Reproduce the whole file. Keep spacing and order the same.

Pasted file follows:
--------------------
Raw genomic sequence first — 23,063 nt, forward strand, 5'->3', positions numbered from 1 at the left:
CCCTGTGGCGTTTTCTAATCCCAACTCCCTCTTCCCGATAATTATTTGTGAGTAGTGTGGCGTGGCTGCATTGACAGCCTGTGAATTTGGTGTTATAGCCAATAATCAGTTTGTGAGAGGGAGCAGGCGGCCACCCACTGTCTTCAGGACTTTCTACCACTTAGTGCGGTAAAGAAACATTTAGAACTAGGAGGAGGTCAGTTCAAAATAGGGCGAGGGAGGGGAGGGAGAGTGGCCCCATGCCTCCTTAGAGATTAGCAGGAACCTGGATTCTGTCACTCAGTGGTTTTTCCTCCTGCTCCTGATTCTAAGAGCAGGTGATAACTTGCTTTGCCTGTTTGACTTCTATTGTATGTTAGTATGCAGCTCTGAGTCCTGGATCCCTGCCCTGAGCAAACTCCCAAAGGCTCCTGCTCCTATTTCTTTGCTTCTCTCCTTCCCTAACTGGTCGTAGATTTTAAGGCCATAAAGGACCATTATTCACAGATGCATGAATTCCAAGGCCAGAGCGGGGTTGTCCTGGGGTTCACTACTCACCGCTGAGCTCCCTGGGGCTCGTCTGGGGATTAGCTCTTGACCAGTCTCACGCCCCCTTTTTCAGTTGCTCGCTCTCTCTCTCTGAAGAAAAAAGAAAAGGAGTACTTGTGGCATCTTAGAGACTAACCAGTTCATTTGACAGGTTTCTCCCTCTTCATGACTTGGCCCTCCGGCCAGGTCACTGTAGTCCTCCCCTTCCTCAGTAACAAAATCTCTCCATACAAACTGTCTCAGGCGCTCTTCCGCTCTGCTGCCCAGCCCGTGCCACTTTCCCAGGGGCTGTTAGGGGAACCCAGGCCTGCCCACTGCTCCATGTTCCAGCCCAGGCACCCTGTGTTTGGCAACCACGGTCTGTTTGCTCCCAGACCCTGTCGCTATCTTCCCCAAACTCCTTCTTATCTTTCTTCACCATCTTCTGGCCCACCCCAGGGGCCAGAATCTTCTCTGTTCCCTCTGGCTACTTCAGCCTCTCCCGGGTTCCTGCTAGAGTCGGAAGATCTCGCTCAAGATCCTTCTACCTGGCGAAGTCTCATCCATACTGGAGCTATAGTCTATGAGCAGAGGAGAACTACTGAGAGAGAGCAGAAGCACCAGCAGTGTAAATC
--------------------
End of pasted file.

Raw genomic sequence first — 23,063 nt, forward strand, 5'->3', positions numbered from 1 at the left:
CCCTGTGGCGTTTTCTAATCCCAACTCCCTCTTCCCGATAATTATTTGTGAGTAGTGTGGCGTGGCTGCATTGACAGCCTGTGAATTTGGTGTTATAGCCAATAATCAGTTTGTGAGAGGGAGCAGGCGGCCACCCACTGTCTTCAGGACTTTCTACCACTTAGTGCGGTAAAGAAACATTTAGAACTAGGAGGAGGTCAGTTCAAAATAGGGCGAGGGAGGGGAGGGAGAGTGGCCCCATGCCTCCTTAGAGATTAGCAGGAACCTGGATTCTGTCACTCAGTGGTTTTTCCTCCTGCTCCTGATTCTAAGAGCAGGTGATAACTTGCTTTGCCTGTTTGACTTCTATTGTATGTTAGTATGCAGCTCTGAGTCCTGGATCCCTGCCCTGAGCAAACTCCCAAAGGCTCCTGCTCCTATTTCTTTGCTTCTCTCCTTCCCTAACTGGTCGTAGATTTTAAGGCCATAAAGGACCATTATTCACAGATGCATGAATTCCAAGGCCAGAGCGGGGTTGTCCTGGGGTTCACTACTCACCGCTGAGCTCCCTGGGGCTCGTCTGGGGATTAGCTCTTGACCAGTCTCACGCCCCCTTTTTCAGTTGCTCGCTCTCTCTCTCTGAAGAAAAAAGAAAAGGAGTACTTGTGGCATCTTAGAGACTAACCAGTTCATTTGACAGGTTTCTCCCTCTTCATGACTTGGCCCTCCGGCCAGGTCACTGTAGTCCTCCCCTTCCTCAGTAACAAAATCTCTCCATACAAACTGTCTCAGGCGCTCTTCCGCTCTGCTGCCCAGCCCGTGCCACTTTCCCAGGGGCTGTTAGGGGAACCCAGGCCTGCCCACTGCTCCATGTTCCAGCCCAGGCACCCTGTGTTTGGCAACCACGGTCTGTTTGCTCCCAGACCCTGTCGCTATCTTCCCCAAACTCCTTCTTATCTTTCTTCACCATCTTCTGGCCCACCCCAGGGGCCAGAATCTTCTCTGTTCCCTCTGGCTACTTCAGCCTCTCCCGGGTTCCTGCTAGAGTCGGAAGATCTCGCTCAAGATCCTTCTACCTGGCGAAGTCTCATCCATACTGGAGCTATAGTCTATGAGCAGAGGAGAACTACTGAGAGAGAGCAGAAGCACCAGCAGTGTAAATC